Get ideas for bringing the St. Patrick’s Day celebration into your home with these creative St. Patrick’s Day decorating ideas!
I had so much fun decoration my formal living room St. Patrick’s Day and I’m excite to share how I decorated with you.
St. Patrick’s Day Decorating Ideas
Here is our living room decked out for St. Patrick’s Day.
Sherman is the family member who enjoys this room the most. You can see by the color of his white fur sofa cover that he spends a lot of time relaxing on “his” sofa.
St. Patrick’s Day Mantel
St. Patrick’s Day Vignettes
After I decorated the mantel, I moved on to creating St. Patrick’s Day vignettes.
The first one that I created was this one using a faux plant in a vintage hobnob milk glass planter, a gold pitcher marked 14K, and an antique St. Patrick’s Day postcard.
I used one of my grandmother’s flower frogs to display the postcard and accented the frog with an antique clover pin that either was my grandmother’s or belonged to one of her aunts.
I inherited a bunch of costume jewelry from my grandmother and great-great-aunts. You can the jewelry in this post.
This postcard was never mailed. I believe this postcard to be from my mother’s side of the family. Mama lives in the 1912 home where Maggie grew up.
When I share my family room, Maggie’s framed sheet music is one of the walls.
I created another St. Patrick’s Day vignette on the music stand to the left of our fireplace.
I glued a clover bolo tie clasp to a white candle to coordinate with the postcard.
My dad was very active in 4-H as was I and also my grandmother. I think this clover was part of a bolo tie that my dad wore. I also have two of his 4-H jackets.
When I shared my St. Patrick’s Day mantel, I shared what Irish expressions such as Erin Go Bragh means.
The signature at the bottom of the card says Ellen H Clapsaddle. I looked her up and found this:
Ellen Hattie Clapsaddle was an American illustrator/commercial artist in the late 19th and early 20th centuries.
If you like my Erin Go Bragh Ellen H. Clapsaddle postcard, I found an identical one for sale on Etsy.
This postcard was sent to my great-great-aunt in 1910.
Since the postcard has a pipe illustration, I displayed it with my maternal grandfather’s pipe and tobacco box.
Decor on the Chest of Drawers
A spot that I always decorate seasonally is on my grandmother’s chest.
In the center of the display is my Indiana milk glass fruit centerpiece bowl.
I filled the bowl with slit peas, then added a mushroom, ferns, bark, and a leather postcard that my great-great-aunt received in 1906.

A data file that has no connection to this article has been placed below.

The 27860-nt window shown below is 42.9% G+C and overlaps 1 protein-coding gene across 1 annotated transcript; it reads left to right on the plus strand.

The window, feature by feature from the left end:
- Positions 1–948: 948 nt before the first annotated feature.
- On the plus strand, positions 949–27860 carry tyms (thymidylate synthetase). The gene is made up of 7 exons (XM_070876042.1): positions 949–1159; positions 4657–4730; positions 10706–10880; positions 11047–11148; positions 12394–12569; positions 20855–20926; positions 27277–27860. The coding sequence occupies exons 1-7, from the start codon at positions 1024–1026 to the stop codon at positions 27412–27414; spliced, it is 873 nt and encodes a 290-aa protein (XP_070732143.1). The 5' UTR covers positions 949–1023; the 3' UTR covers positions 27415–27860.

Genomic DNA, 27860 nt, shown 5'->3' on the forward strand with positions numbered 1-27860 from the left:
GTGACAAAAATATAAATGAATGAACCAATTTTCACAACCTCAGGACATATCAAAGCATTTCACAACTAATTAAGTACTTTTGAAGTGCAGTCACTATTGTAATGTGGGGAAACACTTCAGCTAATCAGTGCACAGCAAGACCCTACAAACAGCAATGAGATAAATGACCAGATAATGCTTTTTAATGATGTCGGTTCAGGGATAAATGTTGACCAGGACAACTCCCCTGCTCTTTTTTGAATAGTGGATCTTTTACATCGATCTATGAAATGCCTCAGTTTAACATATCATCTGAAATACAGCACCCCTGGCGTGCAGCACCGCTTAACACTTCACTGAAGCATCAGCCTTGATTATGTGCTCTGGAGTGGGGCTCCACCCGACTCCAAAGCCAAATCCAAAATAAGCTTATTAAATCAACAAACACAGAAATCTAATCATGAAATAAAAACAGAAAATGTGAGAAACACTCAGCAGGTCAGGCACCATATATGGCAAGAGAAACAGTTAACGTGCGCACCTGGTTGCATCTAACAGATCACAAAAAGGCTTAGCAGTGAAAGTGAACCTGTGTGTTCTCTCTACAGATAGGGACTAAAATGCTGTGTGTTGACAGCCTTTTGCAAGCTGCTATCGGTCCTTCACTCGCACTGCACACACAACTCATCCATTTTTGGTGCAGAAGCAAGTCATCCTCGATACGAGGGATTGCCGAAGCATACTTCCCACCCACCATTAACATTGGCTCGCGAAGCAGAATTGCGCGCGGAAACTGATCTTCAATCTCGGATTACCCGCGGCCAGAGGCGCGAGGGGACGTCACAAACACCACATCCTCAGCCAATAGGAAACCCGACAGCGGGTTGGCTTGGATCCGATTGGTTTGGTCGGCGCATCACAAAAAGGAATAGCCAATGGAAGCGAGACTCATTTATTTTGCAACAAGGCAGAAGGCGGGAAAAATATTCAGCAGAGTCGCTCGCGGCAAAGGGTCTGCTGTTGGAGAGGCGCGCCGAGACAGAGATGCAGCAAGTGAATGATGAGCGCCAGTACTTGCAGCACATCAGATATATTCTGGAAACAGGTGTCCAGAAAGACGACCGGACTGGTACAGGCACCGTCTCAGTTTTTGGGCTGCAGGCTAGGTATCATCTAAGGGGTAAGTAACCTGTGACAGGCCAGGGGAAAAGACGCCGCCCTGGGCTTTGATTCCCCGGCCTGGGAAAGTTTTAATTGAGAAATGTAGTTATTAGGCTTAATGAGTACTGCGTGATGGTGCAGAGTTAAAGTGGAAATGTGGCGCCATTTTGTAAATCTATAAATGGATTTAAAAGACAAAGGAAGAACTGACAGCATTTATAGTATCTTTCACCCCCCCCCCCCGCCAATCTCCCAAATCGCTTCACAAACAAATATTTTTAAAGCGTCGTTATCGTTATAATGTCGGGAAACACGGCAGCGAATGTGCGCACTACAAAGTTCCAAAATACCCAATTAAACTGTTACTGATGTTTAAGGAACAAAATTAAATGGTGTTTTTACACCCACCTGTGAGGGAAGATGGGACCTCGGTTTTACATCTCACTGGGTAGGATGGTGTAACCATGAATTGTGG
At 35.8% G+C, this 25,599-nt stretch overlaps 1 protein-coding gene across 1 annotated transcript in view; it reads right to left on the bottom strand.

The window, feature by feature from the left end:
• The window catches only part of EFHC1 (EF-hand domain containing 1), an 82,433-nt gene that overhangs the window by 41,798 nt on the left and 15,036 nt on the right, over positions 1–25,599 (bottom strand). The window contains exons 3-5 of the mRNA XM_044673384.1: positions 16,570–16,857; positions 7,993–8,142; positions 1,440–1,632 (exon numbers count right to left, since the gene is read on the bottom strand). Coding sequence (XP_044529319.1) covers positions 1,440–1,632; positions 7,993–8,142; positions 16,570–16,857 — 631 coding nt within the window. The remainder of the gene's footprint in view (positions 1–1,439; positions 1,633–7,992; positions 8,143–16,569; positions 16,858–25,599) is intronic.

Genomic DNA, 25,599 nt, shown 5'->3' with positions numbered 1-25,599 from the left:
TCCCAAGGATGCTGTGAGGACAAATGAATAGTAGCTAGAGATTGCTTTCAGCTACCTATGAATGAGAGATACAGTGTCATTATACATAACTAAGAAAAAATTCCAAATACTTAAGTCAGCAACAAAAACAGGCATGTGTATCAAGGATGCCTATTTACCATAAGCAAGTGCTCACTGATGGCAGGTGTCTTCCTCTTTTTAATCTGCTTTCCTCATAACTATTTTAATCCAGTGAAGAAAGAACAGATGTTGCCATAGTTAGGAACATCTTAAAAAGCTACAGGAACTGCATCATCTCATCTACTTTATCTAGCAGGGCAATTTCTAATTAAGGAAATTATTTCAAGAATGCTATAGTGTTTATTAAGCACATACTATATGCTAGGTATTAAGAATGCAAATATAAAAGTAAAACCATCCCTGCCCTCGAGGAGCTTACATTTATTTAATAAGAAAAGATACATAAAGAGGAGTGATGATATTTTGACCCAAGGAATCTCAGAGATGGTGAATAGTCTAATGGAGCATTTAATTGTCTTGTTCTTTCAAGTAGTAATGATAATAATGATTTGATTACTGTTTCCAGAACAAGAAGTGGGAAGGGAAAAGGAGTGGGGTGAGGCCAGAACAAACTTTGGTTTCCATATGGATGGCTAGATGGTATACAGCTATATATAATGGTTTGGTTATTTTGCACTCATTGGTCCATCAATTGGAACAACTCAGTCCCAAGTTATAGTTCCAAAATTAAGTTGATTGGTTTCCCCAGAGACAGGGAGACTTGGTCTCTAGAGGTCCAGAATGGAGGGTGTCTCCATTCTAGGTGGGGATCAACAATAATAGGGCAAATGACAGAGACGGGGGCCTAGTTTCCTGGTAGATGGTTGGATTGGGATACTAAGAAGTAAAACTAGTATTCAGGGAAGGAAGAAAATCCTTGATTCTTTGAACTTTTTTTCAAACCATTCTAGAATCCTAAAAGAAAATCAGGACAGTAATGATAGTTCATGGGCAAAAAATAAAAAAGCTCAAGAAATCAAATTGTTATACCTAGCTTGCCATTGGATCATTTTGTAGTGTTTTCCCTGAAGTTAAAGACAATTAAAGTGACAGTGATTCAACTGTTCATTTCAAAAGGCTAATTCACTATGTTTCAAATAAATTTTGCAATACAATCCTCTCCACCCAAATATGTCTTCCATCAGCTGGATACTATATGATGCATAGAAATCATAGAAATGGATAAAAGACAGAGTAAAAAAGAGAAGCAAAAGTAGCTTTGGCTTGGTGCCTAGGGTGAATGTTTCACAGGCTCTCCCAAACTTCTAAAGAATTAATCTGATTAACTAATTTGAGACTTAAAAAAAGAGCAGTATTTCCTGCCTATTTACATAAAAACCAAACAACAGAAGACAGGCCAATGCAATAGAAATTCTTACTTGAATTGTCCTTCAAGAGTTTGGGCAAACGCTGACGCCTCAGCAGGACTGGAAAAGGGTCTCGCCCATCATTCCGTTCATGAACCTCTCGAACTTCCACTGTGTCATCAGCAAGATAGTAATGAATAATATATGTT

You can see scanned copies of all of my antique St. Patrick’s Day postcards in this post.
To the right of the fruit bowl, I decorated with a green jug filled with faux pussy willow and another antique postcard. The Magnolia leaves are from Williamsburg and are coated in a thin coat of painted metal.
This postcard was sent to my great-great-aunt in 1908 from my other great-great-aunt who raised my grandmother.
Apparently 1908 was a Leap Year and Fannie thought it would bring her luck with finding a boyfriend.
On the left side of the dresser, I decorated using two vintage green glass bowls.
The bowl on the left is an Indiana Glass Green Lotus bowl that I found a long time ago at Goodwill. I filled it with corks.
The bowl on the right originally had a lid. It is also an Indiana Glass piece. I filled it with polished stones that my grandmother told me came from the Celanese plant in Narrows, Virginia. I added a silver clover to the stones.
Dining Room St. Patrick’s Day Decor
The dining room is decorated for St. Patrick’s Day with this display.
The flower arrangement is a refreshed one that Mr. SP brought home to me after my surgery. The original arrangement was for Valentine’s Day.
A week after Valentine’s Day, I pulled out the flowers that had died and filled in the empty spaces with ferns and other greenery from flowers that a friend brought to me.
Granny left notes in a lot of her things which is so handy because I love reading them to know the history.
Fannie, whose name you see on some of my vintage postcards, raised my grandmother. She was married to Frederick Dodenhoff who Granny called Uncle Dodie. Fannie and Dodie acted like grandparents to my dad and both he and my aunt also called them what Granny called them, Aunt Fannie and Uncle Dodie.
The note in this pitcher says: “Uncle Dodie brought this pitcher to Marguerite Brown from a trip to Spanish American War Vets, Oregon, I think. She gave it to me before she died.“
I am eager for my aunt to read this post to tell me who Marguerite Brown was.
My grandmother’s name was Marguerite, so perhaps this is a relative.
The box in the middle of the table was also my grandmother’s.
St. Patrick’s Day Decorations on the Porch
I went all out for St. Patrick’s Day this year and even decorated the porch.
The last St. Patrick’s Day vignette to share is this one on a table on our enclosed porch.
The green glass bowl was my grandmother’s and she wove a basket over it in bible school when she was a child.
The pitcher was also my grandmother’s and is marked, “Made in Czechoslovakia.”
I’ll leave you with a funny story. The bowl filler in the green bowl is from the early 90s and originally was scented. One Thanksgiving my father-in-law was at my mother’s house and she had a bowl filled with this on the counter in the kitchen. My father-in-law ate some of it thinking that it was candy or some sort of snack. I don’t know what it really is but I do know that it isn’t poisonous.
I hope you got some St. Patrick’s Day decorating ideas and that you enjoyed seeing my decorations and reading the history behind my decor.